Murder in Pastel

Murder in Pastel by Josh Lanyon

Book: Murder in Pastel by Josh Lanyon Read Free Book Online
Authors: Josh Lanyon
for attention, okay? I get all the attention I need.”
    “How much did you have to drink last night?”
    “Alcohol poisoning?” he hooted. “You’ve never seen me seriously drunk.”
    I had a feeling I wouldn’t want to. “I guess the real wonder is nobody’s tried to kill you before.”
    He chuckled. “I’m hurt. I thought we were buds. It’s what Adam wants, you know. He worries about me.” He studied my face to see how I responded to that.
    I had no response to that. Brett continued to eye me and then said thoughtfully, “You’ve got scratches on your hands and face. Your lover plays rough. I guess that lets Adam out.” He got to his feet. The sunlight shone through the gauzy nightshirt. He stretched hugely and his dick bowed to the audience. Me. “Let’s fuck.”
    I sighed and rose. Brett grabbed my arm as I started to walk away. “Don’t get snotty, Kyle. You’re my only friend. You’re the only person here I trust.”
    The survival instincts of a lemming.
    “Don’t you trust Adam?”
    His expression went blank. “Sure. But that’s different.”
    Something was glittering on the stair. I picked up Brett’s anklet. He snatched it out of my hand. “Shit! The clasp must be broken.”
    I remembered he had been wearing it the night before. Irene’s gaze had fixed on it as though she had never seen a man wearing jewelry. Maybe she never had.
    Brett chuckled, and dangled the anklet in front of me. “401K.”
    “Huh?”
    “Get it? Instead of 14 karat—never mind. It’s my retirement fund.”
    “What are you retiring from?”
    “You’ll see. Then we’ll find out how good a friend you are.”
    “I have my limits.”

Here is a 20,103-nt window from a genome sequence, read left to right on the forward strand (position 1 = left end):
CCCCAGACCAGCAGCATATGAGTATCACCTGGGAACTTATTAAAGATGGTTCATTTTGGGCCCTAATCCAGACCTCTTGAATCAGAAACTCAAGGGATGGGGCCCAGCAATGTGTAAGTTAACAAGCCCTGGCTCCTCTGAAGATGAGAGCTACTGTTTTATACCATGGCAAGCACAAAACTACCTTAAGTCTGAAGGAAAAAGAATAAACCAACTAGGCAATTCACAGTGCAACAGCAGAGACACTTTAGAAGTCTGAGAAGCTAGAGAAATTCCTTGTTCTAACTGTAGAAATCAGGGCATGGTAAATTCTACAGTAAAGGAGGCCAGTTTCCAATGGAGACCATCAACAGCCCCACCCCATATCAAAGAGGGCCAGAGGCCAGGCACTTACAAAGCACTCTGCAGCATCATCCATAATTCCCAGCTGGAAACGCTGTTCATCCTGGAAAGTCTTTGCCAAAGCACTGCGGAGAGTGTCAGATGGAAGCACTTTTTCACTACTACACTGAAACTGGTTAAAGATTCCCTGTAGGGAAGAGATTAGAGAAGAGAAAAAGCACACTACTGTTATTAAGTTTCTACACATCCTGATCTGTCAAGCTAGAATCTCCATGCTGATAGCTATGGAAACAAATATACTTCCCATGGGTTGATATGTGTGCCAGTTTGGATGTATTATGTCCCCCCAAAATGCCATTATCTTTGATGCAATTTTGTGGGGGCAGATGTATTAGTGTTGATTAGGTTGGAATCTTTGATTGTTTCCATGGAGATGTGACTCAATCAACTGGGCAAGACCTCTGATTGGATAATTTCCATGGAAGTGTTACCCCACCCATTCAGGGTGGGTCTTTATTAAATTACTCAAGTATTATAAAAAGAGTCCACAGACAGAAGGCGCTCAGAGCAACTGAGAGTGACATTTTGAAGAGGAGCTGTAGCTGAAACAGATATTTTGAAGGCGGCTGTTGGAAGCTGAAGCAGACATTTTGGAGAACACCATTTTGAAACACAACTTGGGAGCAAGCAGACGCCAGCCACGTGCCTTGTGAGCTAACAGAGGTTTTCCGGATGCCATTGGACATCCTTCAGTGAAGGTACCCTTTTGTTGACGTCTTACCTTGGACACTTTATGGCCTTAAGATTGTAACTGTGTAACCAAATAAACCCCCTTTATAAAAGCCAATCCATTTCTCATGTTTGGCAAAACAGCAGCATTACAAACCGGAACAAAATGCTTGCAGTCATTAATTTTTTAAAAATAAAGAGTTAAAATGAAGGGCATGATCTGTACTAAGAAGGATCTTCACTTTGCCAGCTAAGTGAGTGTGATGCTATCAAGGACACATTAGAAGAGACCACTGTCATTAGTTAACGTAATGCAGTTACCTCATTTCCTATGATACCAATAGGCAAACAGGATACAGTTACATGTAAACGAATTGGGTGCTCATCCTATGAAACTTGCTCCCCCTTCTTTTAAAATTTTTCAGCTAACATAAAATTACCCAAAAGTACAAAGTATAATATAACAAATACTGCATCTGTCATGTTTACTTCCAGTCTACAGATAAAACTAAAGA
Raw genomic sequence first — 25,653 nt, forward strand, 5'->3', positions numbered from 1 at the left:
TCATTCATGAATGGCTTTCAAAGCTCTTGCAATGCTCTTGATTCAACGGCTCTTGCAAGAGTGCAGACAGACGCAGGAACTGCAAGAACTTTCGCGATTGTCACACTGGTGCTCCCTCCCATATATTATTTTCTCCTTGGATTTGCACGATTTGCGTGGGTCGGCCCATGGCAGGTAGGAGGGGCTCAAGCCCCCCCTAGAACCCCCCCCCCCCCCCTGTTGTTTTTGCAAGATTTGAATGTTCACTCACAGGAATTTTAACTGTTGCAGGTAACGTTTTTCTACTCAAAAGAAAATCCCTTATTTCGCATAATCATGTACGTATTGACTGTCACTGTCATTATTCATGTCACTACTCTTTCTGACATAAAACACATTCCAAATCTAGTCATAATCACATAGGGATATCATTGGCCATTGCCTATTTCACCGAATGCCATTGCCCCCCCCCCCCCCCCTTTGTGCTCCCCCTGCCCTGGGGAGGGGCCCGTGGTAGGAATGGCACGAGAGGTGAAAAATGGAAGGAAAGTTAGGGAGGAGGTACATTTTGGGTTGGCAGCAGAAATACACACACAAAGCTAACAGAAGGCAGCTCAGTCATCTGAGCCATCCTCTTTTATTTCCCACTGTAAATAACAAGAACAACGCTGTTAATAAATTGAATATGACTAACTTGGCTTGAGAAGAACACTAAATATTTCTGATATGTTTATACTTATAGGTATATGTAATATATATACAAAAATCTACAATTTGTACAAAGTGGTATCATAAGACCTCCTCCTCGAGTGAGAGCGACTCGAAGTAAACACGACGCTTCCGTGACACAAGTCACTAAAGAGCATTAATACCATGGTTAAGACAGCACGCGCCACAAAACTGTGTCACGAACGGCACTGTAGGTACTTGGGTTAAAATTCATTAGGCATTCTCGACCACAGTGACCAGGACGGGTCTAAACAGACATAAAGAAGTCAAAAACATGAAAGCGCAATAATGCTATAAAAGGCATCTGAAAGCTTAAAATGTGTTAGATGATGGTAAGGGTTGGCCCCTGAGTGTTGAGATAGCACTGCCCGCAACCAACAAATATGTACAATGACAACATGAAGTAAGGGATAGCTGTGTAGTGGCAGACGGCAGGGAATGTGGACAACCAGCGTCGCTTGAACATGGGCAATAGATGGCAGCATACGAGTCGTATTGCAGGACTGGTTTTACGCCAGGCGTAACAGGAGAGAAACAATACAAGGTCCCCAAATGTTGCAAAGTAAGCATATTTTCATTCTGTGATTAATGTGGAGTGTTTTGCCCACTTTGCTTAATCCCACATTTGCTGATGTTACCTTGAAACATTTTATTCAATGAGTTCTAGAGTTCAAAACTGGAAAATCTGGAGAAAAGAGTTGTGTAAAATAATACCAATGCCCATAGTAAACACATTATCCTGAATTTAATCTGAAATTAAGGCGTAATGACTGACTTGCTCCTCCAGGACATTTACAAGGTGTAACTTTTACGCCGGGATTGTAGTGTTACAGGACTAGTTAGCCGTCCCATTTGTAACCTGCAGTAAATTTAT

“Where Adam is concerned?”
    Something about the way he said that made me uneasy. “What the hell are you talking about, Brett? Spit it out, would you?”
    With all the cunning of a ten-year-old he taunted, “You’ll soon find out.”

Chapter Eight
     
     
    A dam sketched me and Brett together a number of times that summer. He seemed fascinated by some fancied likeness between us—or maybe it was the differences. In pencil, the fact that my eyes were hazel and Brett’s green, that his hair was blonde and mine brown, wasn’t noticeable; there was only the similarity of our bone structure, the shape of our eyes, the line of our noses.
    Having grown up with artists, I barely noticed when Adam would grab a napkin or the back of the TV Guide and start penciling, but it irked Brett. If he found one of those impromptu portraits of the two of us, he would crumple it up.
    A lot of things irked Brett. He ragged on Adam about his painting, about working in his “comfort zone.” Ten years ago Adam had found his niche. He was doing well financially which permitted Brett to live in his comfort zone. But Brett sneered at Adam’s stuff, called him the Painter of Graveyards, in mockery of Thomas Kincaid’s success.
    Me, I thought Adam’s work was lovely. Accessible. But as Brett pointed out, what did I know? According to Brett, Cosmo was the real thing, and Adam was a cheap imitation. Per Brett, Adam had sold out. He was going to end up a footnote on commercialism in the annals of Art History. You’ll be right there with Tommy Kincaid and the Marty Bell cottages.
    I don’t know if Brett’s barbs worked their way into Adam’s psyche, but they worked into mine. It was hard to keep my mouth shut sometimes.
    The evening after the party I was sitting on the verandah stairs beside Adam. Adam was idly pitching pebbles across the lawn at the sundial.
    “Did you read Joel’s book?” I asked.
    Adam grimaced. The next pebble pinged off the point of the sundial’s arrow.
    “He implies that he and my father…”
    After a moment Adam said, “I wasn’t there. I don’t know. Straight guys do experiment occasionally.”
    “But Cosmo was straight?”
    “As the shortest distance between two points.” There was something rueful in his smile that made me wonder if Adam had had a thing for

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